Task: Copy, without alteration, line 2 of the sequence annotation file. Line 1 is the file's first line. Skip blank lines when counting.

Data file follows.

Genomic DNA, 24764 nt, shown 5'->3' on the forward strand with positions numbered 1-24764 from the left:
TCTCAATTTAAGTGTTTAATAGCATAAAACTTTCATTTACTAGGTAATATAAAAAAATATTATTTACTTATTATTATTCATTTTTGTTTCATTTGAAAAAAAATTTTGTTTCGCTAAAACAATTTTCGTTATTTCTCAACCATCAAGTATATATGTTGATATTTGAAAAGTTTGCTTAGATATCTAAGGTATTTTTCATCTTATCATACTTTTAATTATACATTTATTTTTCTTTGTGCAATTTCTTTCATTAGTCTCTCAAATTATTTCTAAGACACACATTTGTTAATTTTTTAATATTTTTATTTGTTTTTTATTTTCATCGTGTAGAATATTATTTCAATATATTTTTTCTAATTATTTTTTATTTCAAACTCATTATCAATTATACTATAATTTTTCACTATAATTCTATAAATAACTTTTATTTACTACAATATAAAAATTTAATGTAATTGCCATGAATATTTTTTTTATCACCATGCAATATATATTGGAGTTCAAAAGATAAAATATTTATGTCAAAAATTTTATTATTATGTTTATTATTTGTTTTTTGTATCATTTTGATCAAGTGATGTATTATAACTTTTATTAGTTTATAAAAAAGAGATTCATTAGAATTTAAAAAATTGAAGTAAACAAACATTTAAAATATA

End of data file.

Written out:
TCTCAATTTAAGTGTTTAATAGCATAAAACTTTCATTTACTAGGTAATATAAAAAAATATTATTTACTTATTATTATTCATTTTTGTTTCATTTGAAAAAAAATTTTGTTTCGCTAAAACAATTTTCGTTATTTCTCAACCATCAAGTATATATGTTGATATTTGAAAAGTTTGCTTAGATATCTAAGGTATTTTTCATCTTATCATACTTTTAATTATACATTTATTTTTCTTTGTGCAATTTCTTTCATTAGTCTCTCAAATTATTTCTAAGACACACATTTGTTAATTTTTTAATATTTTTATTTGTTTTTTATTTTCATCGTGTAGAATATTATTTCAATATATTTTTTCTAATTATTTTTTATTTCAAACTCATTATCAATTATACTATAATTTTTCACTATAATTCTATAAATAACTTTTATTTACTACAATATAAAAATTTAATGTAATTGCCATGAATATTTTTTTTATCACCATGCAATATATATTGGAGTTCAAAAGATAAAATATTTATGTCAAAAATTTTATTATTATGTTTATTATTTGTTTTTTGTATCATTTTGATCAAGTGATGTATTATAACTTTTATTAGTTTATAAAAAAGAGATTCATTAGAATTTAAAAAATTGAAGTAAACAAACATTTAAAATATA